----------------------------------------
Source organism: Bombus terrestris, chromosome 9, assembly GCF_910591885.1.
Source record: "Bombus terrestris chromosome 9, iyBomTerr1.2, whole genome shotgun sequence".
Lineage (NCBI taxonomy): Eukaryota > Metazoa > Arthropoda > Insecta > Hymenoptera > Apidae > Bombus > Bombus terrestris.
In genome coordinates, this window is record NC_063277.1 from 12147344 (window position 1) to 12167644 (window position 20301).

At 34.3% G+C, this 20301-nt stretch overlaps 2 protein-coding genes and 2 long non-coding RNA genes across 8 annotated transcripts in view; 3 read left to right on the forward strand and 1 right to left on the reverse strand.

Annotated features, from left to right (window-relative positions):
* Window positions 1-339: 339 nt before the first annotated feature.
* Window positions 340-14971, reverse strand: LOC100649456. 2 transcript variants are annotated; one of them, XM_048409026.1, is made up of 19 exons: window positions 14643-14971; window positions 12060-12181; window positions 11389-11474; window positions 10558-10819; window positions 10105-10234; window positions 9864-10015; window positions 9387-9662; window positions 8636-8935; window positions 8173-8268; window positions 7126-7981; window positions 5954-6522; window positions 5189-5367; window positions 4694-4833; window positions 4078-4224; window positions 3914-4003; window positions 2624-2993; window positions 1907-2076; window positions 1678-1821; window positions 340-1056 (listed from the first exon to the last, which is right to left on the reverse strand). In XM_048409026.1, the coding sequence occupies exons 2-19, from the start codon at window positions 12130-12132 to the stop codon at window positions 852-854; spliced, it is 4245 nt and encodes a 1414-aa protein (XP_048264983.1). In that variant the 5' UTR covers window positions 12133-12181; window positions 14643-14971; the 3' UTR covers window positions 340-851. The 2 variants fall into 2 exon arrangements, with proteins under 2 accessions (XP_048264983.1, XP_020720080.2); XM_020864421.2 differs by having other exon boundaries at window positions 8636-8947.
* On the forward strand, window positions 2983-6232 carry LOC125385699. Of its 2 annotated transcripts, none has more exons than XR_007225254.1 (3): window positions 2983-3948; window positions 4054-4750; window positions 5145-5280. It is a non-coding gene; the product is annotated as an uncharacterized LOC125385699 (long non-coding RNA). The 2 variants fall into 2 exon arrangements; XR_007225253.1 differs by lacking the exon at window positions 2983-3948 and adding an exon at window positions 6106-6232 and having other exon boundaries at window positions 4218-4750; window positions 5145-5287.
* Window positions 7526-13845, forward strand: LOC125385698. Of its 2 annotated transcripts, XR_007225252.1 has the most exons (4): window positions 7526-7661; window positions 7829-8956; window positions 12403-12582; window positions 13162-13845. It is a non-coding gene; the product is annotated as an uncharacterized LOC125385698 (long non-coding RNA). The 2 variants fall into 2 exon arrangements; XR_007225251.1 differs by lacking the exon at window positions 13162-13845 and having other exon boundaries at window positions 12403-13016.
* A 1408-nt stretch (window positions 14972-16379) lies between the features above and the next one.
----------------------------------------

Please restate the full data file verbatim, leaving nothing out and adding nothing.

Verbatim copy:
Source organism: Bombus terrestris, chromosome 9, assembly GCF_910591885.1.
Source record: "Bombus terrestris chromosome 9, iyBomTerr1.2, whole genome shotgun sequence".
Lineage (NCBI taxonomy): Eukaryota > Metazoa > Arthropoda > Insecta > Hymenoptera > Apidae > Bombus > Bombus terrestris.
In genome coordinates, this window is record NC_063277.1 from 12147344 (window position 1) to 12167644 (window position 20301).

At 34.3% G+C, this 20301-nt stretch overlaps 2 protein-coding genes and 2 long non-coding RNA genes across 8 annotated transcripts in view; 3 read left to right on the forward strand and 1 right to left on the reverse strand.

Annotated features, from left to right (window-relative positions):
* Window positions 1-339: 339 nt before the first annotated feature.
* Window positions 340-14971, reverse strand: LOC100649456. 2 transcript variants are annotated; one of them, XM_048409026.1, is made up of 19 exons: window positions 14643-14971; window positions 12060-12181; window positions 11389-11474; window positions 10558-10819; window positions 10105-10234; window positions 9864-10015; window positions 9387-9662; window positions 8636-8935; window positions 8173-8268; window positions 7126-7981; window positions 5954-6522; window positions 5189-5367; window positions 4694-4833; window positions 4078-4224; window positions 3914-4003; window positions 2624-2993; window positions 1907-2076; window positions 1678-1821; window positions 340-1056 (listed from the first exon to the last, which is right to left on the reverse strand). In XM_048409026.1, the coding sequence occupies exons 2-19, from the start codon at window positions 12130-12132 to the stop codon at window positions 852-854; spliced, it is 4245 nt and encodes a 1414-aa protein (XP_048264983.1). In that variant the 5' UTR covers window positions 12133-12181; window positions 14643-14971; the 3' UTR covers window positions 340-851. The 2 variants fall into 2 exon arrangements, with proteins under 2 accessions (XP_048264983.1, XP_020720080.2); XM_020864421.2 differs by having other exon boundaries at window positions 8636-8947.
* On the forward strand, window positions 2983-6232 carry LOC125385699. Of its 2 annotated transcripts, none has more exons than XR_007225254.1 (3): window positions 2983-3948; window positions 4054-4750; window positions 5145-5280. It is a non-coding gene; the product is annotated as an uncharacterized LOC125385699 (long non-coding RNA). The 2 variants fall into 2 exon arrangements; XR_007225253.1 differs by lacking the exon at window positions 2983-3948 and adding an exon at window positions 6106-6232 and having other exon boundaries at window positions 4218-4750; window positions 5145-5287.
* Window positions 7526-13845, forward strand: LOC125385698. Of its 2 annotated transcripts, XR_007225252.1 has the most exons (4): window positions 7526-7661; window positions 7829-8956; window positions 12403-12582; window positions 13162-13845. It is a non-coding gene; the product is annotated as an uncharacterized LOC125385698 (long non-coding RNA). The 2 variants fall into 2 exon arrangements; XR_007225251.1 differs by lacking the exon at window positions 13162-13845 and having other exon boundaries at window positions 12403-13016.
* A 1408-nt stretch (window positions 14972-16379) lies between the features above and the next one.